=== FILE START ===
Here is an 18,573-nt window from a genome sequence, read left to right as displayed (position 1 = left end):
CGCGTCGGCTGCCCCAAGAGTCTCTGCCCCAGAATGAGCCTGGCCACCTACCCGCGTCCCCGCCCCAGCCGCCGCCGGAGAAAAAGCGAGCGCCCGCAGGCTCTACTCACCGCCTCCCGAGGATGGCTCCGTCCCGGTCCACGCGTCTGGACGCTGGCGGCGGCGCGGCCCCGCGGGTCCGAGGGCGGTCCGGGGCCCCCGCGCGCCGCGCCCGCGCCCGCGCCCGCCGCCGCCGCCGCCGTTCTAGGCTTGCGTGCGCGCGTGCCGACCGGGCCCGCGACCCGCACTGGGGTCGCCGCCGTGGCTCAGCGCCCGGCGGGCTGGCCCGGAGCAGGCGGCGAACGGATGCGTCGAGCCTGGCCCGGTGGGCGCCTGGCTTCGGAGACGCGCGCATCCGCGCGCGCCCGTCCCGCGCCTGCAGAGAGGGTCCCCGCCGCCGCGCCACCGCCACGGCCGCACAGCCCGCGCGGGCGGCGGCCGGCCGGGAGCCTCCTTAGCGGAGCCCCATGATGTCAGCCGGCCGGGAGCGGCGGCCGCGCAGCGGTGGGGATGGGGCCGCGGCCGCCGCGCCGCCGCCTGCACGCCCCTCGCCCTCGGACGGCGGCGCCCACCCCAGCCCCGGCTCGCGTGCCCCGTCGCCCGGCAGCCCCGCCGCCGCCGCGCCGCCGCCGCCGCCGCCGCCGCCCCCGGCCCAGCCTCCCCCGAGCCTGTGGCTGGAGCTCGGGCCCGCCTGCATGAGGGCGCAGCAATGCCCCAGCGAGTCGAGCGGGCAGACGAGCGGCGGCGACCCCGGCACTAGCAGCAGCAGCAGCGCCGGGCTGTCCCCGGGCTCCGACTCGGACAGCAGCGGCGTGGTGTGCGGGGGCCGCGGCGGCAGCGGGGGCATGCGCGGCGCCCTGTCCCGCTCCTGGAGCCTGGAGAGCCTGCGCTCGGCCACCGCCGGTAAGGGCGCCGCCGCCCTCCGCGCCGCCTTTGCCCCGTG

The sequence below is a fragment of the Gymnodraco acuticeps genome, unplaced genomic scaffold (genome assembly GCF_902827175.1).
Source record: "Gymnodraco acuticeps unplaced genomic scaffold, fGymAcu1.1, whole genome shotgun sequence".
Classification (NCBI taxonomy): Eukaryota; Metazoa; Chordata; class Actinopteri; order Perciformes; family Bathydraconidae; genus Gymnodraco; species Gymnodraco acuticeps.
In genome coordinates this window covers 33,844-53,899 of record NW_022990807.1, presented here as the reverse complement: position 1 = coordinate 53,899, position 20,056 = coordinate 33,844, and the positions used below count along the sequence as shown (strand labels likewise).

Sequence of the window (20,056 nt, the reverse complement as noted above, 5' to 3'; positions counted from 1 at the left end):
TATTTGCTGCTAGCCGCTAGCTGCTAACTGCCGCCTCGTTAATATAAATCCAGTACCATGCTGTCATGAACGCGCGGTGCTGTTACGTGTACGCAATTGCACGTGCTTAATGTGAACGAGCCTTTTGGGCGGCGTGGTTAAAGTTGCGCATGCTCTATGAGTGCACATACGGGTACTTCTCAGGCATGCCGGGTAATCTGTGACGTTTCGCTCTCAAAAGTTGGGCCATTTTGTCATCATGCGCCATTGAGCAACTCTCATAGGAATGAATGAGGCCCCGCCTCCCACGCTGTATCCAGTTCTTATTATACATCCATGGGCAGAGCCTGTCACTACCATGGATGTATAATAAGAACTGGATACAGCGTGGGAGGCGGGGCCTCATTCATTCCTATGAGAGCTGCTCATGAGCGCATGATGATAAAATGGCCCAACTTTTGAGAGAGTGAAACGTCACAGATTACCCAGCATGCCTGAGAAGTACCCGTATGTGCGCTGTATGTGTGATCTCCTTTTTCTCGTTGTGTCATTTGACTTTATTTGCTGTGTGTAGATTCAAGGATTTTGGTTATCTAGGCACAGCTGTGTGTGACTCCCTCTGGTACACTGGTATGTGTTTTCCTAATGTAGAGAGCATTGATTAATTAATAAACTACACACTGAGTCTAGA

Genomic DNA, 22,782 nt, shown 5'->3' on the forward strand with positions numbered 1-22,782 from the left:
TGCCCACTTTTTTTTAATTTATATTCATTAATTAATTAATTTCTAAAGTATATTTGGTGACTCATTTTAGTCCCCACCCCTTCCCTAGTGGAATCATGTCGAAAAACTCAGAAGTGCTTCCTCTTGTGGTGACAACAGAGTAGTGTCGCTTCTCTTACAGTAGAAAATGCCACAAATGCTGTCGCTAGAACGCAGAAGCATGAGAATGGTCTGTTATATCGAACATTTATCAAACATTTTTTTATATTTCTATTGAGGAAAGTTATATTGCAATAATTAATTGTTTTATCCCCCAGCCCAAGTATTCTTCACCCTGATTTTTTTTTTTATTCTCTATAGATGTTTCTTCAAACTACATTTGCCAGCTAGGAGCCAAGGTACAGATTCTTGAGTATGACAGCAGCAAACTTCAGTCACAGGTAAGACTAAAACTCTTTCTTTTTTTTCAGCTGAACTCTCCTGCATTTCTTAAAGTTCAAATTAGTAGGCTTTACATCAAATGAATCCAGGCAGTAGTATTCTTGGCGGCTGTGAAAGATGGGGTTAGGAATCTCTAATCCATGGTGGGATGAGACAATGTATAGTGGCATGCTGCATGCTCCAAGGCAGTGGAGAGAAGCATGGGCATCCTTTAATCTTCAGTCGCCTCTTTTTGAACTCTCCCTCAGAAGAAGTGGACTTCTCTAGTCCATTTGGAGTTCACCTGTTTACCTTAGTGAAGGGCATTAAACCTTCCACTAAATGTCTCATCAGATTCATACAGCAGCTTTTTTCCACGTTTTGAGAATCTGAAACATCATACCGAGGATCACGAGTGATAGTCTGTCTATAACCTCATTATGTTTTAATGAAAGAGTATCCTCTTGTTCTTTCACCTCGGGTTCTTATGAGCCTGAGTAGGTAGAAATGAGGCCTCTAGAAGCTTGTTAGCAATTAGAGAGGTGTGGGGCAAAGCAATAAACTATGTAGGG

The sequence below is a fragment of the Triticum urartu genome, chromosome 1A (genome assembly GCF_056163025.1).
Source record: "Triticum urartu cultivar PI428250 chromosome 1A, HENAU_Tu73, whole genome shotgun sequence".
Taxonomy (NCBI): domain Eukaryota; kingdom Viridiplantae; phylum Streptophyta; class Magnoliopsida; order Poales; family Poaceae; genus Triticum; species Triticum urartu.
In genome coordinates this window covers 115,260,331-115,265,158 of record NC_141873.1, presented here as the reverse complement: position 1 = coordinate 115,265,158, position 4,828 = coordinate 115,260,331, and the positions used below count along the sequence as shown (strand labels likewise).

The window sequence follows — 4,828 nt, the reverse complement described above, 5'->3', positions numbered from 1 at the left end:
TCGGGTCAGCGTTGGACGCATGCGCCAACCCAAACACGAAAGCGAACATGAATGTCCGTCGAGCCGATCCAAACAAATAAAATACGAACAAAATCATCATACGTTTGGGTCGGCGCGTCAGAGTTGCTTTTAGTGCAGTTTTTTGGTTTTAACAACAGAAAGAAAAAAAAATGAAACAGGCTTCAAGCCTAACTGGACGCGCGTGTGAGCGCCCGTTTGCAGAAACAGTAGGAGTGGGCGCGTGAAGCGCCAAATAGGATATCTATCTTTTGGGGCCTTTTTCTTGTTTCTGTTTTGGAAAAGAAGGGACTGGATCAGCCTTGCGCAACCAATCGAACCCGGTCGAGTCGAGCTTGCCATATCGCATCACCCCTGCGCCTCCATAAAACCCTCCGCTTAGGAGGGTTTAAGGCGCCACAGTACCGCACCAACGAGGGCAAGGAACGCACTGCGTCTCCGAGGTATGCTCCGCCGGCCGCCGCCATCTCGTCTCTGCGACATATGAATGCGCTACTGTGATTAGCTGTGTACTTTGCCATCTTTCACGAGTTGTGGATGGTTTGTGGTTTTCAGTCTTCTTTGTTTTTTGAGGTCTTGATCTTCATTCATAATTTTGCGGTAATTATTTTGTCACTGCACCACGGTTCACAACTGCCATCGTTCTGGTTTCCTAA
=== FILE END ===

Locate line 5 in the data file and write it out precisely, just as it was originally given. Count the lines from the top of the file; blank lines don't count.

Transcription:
Classification (NCBI taxonomy): Eukaryota; Metazoa; Chordata; class Actinopteri; order Perciformes; family Bathydraconidae; genus Gymnodraco; species Gymnodraco acuticeps.